• Cut cucumbers either in half-circles or quarter-circles.  Your slices should be fairly thin, but not as paper-thin as onions
    • Similarly slice thinly red pepper.  Combine all the vegetables in a salad bowl
    • Time to cut your tomatoes.  Typically, in Uzbekistan we don't use a cutting board for this step, instead we hold the tomato on top of a salad bowl and using the sharpest knife possible thinly slice half circles with the circular motions.  This way sweet tomato juice will drip in the salad bowl 
    • Add chopped herbs (roughly 2-3 tablespoons) and a splash of olive oil.  You can also add a little bit of lemon juice at this point
    • Mix the salad thoroughly, taste and adjust for salt and pepper

    Tips and Suggestions: 
    If you are not a big fan of juicy salads and want to add your favorite dressing, omit salting sliced onions and cube your tomatoes instead of slicing them
    This salad does not keep well and is better eaten soon after prepared
    You can experiment with herbs and add a mixture of cilantro, dill, and parsley (or any other herb you like)
    A fast Google search told me that in some republics of the former Soviet Union, this salad is known as "shakarab"

    20 August, 2011

    17 August, 2011

    Sunflower ikebana


    For the past two weeks we've been knee-deep in renovations.  I must admit Eric is doing most of the work but I am trying contribute as much as I can.  Good thing is, we can see the light at the end of the tunnel and our living room and the entry should be done by the end of this week (happy dance)!
    Renovations mean almost no cooking, no paper-crafting, barely any gardening, and definitely no place to take pictures.  I was hoping that my ikebana course will be a good creative outlet this week but it turned out that I  was quite uninspired during the whole class.
    We are preparing for the annual exposition of Koryo Shutokai school in September and, at the same time, getting ready for October exams.  This week was all about sunflowers and horsetails.

    Here are 2 traditional arrangements: 3 leaves + 3 flowers (almost like one arrangement inside the other)  by Mona and more "classical" mine with 5 leaves and 2 flowers.

    And this one is a gorgeous modern arrangement by Caroline.  Since she is planning on making something similar for the exposition, I am hoping to get better shots of her work. 

    13 August, 2011

    Weekend colours

    Image by Kali @ Poppy Lane
    The inspirational image for today's palette comes from Kali's purple EMBELLISHMENT KIT.  You can buy Kali's handmade accessories and embellishments at her ITTY BITTY PRETTY SHOP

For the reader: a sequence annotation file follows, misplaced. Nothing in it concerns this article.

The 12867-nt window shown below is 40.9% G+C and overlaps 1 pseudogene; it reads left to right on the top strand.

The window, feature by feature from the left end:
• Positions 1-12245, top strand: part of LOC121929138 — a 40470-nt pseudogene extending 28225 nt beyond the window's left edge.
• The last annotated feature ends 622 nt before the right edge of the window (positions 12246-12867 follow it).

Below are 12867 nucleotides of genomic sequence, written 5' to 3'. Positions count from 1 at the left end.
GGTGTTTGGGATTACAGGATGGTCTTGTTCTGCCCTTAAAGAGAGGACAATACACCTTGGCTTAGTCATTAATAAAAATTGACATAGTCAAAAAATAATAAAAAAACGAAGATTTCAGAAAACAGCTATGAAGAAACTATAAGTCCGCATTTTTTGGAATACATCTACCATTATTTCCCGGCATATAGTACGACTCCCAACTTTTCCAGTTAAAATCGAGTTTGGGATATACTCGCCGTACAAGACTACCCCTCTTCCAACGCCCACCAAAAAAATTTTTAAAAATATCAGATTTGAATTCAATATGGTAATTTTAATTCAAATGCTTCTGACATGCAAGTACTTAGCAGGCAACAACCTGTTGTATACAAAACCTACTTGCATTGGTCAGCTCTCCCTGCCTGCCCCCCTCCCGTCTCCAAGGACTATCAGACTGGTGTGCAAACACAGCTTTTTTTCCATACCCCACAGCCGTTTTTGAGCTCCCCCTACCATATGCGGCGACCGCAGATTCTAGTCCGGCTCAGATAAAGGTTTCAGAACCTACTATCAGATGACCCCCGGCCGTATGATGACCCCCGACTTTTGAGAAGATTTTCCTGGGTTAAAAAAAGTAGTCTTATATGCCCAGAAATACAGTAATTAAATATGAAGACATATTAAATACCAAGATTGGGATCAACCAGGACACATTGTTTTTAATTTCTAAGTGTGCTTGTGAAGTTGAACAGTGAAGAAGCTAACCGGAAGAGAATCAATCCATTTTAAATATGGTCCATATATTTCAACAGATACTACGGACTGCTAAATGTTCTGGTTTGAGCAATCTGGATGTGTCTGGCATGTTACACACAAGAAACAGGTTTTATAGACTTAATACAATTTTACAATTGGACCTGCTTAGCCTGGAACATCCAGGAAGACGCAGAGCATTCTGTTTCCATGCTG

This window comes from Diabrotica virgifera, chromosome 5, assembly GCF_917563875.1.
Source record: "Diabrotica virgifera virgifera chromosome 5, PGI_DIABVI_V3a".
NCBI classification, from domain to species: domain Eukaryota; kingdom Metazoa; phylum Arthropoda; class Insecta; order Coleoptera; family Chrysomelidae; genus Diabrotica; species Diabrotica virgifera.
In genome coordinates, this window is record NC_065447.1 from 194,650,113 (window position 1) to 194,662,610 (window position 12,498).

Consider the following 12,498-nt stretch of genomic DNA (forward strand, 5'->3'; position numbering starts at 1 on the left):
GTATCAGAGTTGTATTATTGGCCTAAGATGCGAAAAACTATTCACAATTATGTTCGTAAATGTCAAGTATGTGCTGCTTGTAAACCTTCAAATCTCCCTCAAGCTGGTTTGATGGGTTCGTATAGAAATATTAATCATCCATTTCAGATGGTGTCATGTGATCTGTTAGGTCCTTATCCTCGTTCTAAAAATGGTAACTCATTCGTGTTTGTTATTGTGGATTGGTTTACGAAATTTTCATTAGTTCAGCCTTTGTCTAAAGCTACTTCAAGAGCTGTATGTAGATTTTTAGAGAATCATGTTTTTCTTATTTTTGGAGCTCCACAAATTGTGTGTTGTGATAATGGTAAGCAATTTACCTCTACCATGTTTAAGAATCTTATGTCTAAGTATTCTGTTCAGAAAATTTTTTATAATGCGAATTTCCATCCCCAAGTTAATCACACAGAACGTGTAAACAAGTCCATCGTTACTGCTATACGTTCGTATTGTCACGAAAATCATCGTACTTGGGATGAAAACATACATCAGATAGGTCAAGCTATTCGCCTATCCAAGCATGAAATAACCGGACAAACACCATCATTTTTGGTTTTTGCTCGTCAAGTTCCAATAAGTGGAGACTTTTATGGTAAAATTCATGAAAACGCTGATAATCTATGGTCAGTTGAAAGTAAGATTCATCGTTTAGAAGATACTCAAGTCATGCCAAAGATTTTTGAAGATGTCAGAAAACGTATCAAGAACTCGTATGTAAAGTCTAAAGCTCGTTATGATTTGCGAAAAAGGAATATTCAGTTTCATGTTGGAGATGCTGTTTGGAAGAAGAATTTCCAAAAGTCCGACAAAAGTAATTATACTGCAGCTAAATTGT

11 August, 2011


    I can't believe it has been over a month since the last Make It Thursday feature!  Time flies by SO fast!!!
    Since I have been contemplating an idea of starting some sewing projects I decided that it would be appropriate to dedicate today's MIT to

    cute sewn stuff

    Dana Willard from MADE is my ultimate sewing/blogging inspiration.  She makes adorable clothes for her children and herself and shares sewing patterns and tutorials with her readers.  HOBO SACK is one of her cute creations and she has STEP-BY-STEP instructions on how to transform it into a girl-y version:
    Image by Dana

    Although this pattern is not new I found it recently on one of Pinterest boards.  Suzanne from JUST ANOTHER HANG UP came up with the idea of making bird-shaped rice-filled cooling pads for little kids AKA CHICK-SICLE.  I am no longer a child and rarely hurt/bruise/cut myself, but I wouldn't mind having a couple of these cuties!
    Image by Suzanne

    My third favorite sewing project is the BIRD MOBILE from SPOOL.  The .PDF BIRD PATTERN could be found on the first page and even if you can not attend any of Spool's workshops, you should have no troubles figuring out how to sew a flock of colourful birds.
    Image via Spool
    For more fun sewing projects and inspirational ideas take a look at my SEW BOARD on Pinterest.  
    Happy sewing!!!

    08 August, 2011

    Sneak peek

    Just poping up to share a preview of projects I am finishing this week.

    Time to get back to the craftroom!  Have a wonderful day ;)

    04 August, 2011

    Olivie aka Russian salad


    Ask any Russian what dish is ALWAYS served at any festive occasion and chances are he/she will say: "Olivie".  Together with red caviar, pierogies, and salted herring, this yummy salad with a French name is a Soviet/Russian culinary staple.  BTW this salad is especially successful with small children and picky eaters!
    Just like any other folk recipe, Olivie salad has several versions.  I am giving my favorite basic recipe, but feel free to adjust the quantities.

    What you need:

    4-5 medium potatoes
    2 medium carrots
    2-3 hard-boiled eggs
    1 small onion
    2 pickles
    1 can of green peas (you can use an equivalent amount of steamed/boiled frozen peas)
    2-3 tbsp fresh parsley, chopped
    2-3 tbsp mayonnaise OR mix equal amounts of mayo and sour cream
    salt and pepper

     What to do:
    • Boil carrots and potatoes until soft, but not over-cooked.  Let them cool and then cube finely (~1/4 inch)
    • Finely cube the eggs.  Alternatively you can mash them roughly with a fork.
    • Finely dice pickles and onions.  If onions are very strong, rinse under cold water and pat dry.
    • Mix all the vegetables and add mayonnaise.  The preferred amount of mayo varies from person to person.  In general, Russians add a lot of it to their salads.  I usually start with  a couple of spoons and then adjust after tasting. 
    • Add salt and pepper.

    Tips and Suggestions: 

    For a fancier dressing add a splash of lemon juice, a pinch of sugar, and a little bit of cucumber brine.
    Originally, Olivie is not a vegetarian dish: diced ham or roasted chicken meat is added to the vegetable mix.
    Some cooks add diced apples or even green grapes in the salad - although it sounds quite unusual, I encourage you to give it a try.

    03 August, 2011

    July snapshots

    What made me happy in July?

    ... yummy food ...

    ... unexpected beautiful guests ...

    ... lazy afternoons ...

    ... pretty girls ...

    ... and handsome boys ...

    ... posing...

    ... daydreaming ...

    ... curiosity ...

    ... our garden ...

    ... craft projects ...

    ... first crop ...

    ... sleep ...

    ... love ...